DETROIT – Ford Motor Co. is telling Canadian and U.S. owners of one version of the brand-new Ford Escape not to drive the SUVs until dealers can fix fuel lines that can crack and spill gasoline, causing engine fires.
The company issued the unusual warning on Thursday and said it is recalling 2013 Escapes equipped with 1.6-litre four-cylinder engines. Dealers will pick up the Escapes and drop off a loaner car that customers can use until the repairs are finished. The company is hoping to ship parts and get all the SUVs repaired in the next two weeks.
Ford says it has three reports of fires: two at the factory and one while a customer was driving an Escape. No one has been injured.
The recall affects 11,500 Escapes in the U.S. and Canada. Only 4,800 have been sold to customers. The rest are on dealer lots and will be fixed before they are sold, spokeswoman Marcey Zwiebel said. “We are obviously taking very quick action in the interest of our customers’ safety,” she said.
Escapes powered by other engines are not affected, nor are other Ford models with 1.6-litre engines, Zwiebel said.
This is the second recall of the redesigned Escape, which went on sale in June. On Saturday, the company said it would recall more than 10,000 Escapes to fix carpet padding that could interfere with braking. Problems often crop up when new vehicles are introduced, even though automakers have improved quality in recent years.
The new Escape is among Ford’s top-selling vehicles. People bought 28,500 last month, up 28 per cent from June 2011.
The Escapes in the latest recall were built at the company’s Louisville, Ky., plant from early April through July 11.
Two recalls in one week are unusual, but more likely a coincidence than a sign of quality problems, said Clarence Ditlow, executive director of the Center for Auto Safety, a consumer group. Ditlow, who has been critical of Ford’s safety record, said he questions a vehicle’s quality if it has three recalls in a year.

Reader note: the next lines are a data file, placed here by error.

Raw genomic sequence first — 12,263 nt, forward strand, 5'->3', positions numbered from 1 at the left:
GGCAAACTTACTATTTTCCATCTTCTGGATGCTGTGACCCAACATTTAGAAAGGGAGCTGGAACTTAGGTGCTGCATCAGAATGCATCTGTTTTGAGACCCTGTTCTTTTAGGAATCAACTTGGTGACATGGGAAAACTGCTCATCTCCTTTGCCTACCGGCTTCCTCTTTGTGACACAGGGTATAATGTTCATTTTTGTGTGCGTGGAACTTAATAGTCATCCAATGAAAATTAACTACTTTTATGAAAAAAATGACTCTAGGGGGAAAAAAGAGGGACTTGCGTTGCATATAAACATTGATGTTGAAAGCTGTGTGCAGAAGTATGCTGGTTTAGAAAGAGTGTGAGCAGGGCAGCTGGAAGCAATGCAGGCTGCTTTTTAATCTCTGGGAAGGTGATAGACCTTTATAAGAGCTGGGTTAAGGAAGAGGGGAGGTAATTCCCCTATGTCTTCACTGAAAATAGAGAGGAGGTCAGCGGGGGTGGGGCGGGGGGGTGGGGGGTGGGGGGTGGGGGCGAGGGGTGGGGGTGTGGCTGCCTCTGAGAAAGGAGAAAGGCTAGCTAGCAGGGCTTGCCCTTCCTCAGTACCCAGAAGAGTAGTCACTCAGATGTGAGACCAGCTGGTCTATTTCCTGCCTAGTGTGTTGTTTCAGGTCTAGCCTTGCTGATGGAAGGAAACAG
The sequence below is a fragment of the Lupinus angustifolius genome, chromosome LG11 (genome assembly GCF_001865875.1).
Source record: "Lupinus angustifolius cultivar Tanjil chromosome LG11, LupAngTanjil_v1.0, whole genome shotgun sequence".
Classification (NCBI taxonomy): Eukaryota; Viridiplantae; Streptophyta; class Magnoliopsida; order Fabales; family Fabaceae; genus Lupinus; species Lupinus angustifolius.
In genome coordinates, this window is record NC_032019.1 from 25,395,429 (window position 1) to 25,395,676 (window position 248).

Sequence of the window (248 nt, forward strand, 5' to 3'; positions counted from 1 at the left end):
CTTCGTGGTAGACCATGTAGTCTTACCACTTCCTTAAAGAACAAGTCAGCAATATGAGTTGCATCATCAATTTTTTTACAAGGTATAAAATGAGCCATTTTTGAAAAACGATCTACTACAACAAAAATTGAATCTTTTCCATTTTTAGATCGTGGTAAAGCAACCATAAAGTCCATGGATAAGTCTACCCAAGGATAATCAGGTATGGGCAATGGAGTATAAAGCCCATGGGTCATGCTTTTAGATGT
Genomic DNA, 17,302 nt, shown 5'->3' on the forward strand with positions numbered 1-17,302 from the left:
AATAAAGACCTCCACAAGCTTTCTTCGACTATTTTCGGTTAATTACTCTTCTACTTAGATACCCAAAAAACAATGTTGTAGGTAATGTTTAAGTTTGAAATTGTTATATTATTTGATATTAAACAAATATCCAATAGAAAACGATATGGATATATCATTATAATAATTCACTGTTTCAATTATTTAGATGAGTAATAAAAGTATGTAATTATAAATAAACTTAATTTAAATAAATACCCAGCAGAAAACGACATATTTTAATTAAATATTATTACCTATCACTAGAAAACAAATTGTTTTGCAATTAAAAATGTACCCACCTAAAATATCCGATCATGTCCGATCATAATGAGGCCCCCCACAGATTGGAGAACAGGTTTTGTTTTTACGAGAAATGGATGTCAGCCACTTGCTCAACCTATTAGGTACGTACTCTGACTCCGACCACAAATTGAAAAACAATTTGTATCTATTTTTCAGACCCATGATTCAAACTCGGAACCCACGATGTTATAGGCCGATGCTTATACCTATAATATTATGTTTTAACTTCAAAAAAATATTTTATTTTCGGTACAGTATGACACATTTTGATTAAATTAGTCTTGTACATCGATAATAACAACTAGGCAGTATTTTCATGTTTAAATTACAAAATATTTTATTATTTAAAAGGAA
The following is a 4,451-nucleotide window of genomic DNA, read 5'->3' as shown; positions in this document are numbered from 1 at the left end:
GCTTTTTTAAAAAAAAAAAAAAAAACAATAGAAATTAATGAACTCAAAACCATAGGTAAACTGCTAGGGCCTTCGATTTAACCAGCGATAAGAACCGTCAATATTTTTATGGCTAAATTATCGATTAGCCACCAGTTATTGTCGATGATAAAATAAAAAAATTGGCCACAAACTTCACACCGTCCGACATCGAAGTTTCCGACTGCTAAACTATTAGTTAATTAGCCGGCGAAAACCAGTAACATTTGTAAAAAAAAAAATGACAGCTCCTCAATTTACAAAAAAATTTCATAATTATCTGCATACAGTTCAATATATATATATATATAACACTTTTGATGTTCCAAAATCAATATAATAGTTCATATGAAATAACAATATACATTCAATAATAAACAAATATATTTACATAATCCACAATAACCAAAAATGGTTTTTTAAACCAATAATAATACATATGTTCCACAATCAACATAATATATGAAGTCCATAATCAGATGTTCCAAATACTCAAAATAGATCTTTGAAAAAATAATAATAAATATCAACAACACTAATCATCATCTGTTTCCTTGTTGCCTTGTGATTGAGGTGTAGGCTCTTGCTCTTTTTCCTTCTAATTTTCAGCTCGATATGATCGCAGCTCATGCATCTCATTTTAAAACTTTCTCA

Michelle Krebs, senior analyst with the Edmunds.com automotive website said Ford apparently has learned from Toyota’s slow response to unintended acceleration problems. “Since the Escape is one of Ford’s highest volume models, it is critically important that it addresses the problem quickly and properly, which is what it appears to be is doing,” she said.
Ford says owners should call dealers to get the problem fixed. If parts aren’t available, dealers will drop off loaner cars for use until the repairs can be made. Replacing the fuel lines should take about one hour, Zwiebel said.
It’s safe to park the Escapes in your garage because the fires happen only while the vehicles are moving, she added.
Older-model Escapes may also have safety problems. Government safety regulators are investigating complaints that throttles can stick on Escape and Mazda Tribute SUVs and cause them to crash. The probe, announced Tuesday by the National Highway Traffic Safety Administration, affects 730,000 SUVs from the 2001 to 2004 model years that are powered by V-6 engines.
The safety agency received 99 complaints from owners of the SUVs alleging 13 crashes, nine injuries and one death caused by the problem. The throttles on the SUVs can fail to return to idle when the driver takes his foot off the gas pedal, according to agency documents.
The older Escapes have not been recalled to fix the problem, although a recall is possible.